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Constipation: Symptoms and Risk Factors

Constipation refers to the difficult or infrequent passage of stool. A common definition of constipation is fewer than three spontaneous, complete bowel movements per week.

It is the most common gastrointestinal complaint in the United States, occurring in about 15 to 20 percent of adults. It is also a common pediatric condition. Many cases are related to behavioral issues. However, children also suffer from dietary causes, which include fiber deficiencies, dehydration, and dairy intolerance. Constipation occurs in cystic fibrosis and lead poisoning as well.

Certain medications have constipation as a side effect. These include antihistamines, narcotics, antacids, calcium channel blockers, tricyclic antidepressants, and many other drugs. Drugs are a particularly common cause in the elderly.

Other potential causes include smoking cessation (due to nicotine withdrawal), Parkinson's disease, hemorrhoids, and hormonal disturbances (e.g., hypothyroidism).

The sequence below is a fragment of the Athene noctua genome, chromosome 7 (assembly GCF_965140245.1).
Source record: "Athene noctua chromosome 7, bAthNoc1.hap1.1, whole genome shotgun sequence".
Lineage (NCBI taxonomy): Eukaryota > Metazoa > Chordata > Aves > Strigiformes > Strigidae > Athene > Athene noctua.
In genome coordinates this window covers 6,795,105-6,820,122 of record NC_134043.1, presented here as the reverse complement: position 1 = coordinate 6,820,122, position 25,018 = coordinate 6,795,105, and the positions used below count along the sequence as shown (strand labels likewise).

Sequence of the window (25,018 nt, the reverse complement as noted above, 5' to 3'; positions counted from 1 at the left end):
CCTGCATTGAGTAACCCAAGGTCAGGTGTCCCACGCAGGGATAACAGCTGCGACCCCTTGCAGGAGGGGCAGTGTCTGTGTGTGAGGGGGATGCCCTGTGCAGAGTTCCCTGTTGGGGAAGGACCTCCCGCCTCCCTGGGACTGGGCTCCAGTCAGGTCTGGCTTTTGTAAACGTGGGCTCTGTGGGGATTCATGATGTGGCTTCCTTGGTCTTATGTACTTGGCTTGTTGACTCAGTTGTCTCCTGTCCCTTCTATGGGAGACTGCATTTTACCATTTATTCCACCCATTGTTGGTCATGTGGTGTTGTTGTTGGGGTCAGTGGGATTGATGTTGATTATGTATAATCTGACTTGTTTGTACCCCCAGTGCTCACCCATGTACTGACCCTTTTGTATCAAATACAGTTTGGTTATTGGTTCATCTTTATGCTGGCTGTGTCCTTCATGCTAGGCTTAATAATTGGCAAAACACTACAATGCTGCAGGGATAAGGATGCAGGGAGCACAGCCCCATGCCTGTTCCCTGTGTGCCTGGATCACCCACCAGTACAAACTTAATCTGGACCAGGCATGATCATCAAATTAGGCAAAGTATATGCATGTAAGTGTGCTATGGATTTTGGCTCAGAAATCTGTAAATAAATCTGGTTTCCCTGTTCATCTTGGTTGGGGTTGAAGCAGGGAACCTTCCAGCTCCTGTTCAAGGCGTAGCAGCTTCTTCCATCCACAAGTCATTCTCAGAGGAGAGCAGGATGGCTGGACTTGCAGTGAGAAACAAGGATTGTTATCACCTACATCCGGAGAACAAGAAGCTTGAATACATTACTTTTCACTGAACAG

• Hard, dry stool, which is difficult to pass or leaves the sensation of incomplete passage
  • Infrequent bowel movements
  • Bloating and abdominal discomfort. These symptoms are more common in irritable bowel syndrome (IBS) than constipation from other causes. IBS can be differentiated from simple constipation by the presence of other digestive symptoms.
  • In severe, long-standing cases, low-back pain, rectal bleeding, or hemorrhoids may occur.

Risk Factors

The highest reported prevalence occurs in persons over age 60, followed by children under age 10. The association with age is largely attributable to other factors, such as medication and diet.

For reasons that are unclear, Caucasians report constipation less frequently than do other racial groups, and women are affected approximately twice as often as men. The condition is more common in poorer individuals. Additional possible risk factors include family history, pelvic floor dysfunction, pelvic and abdominal surgery, and childbirth.


Constipation: Diagnosis and Treatment >>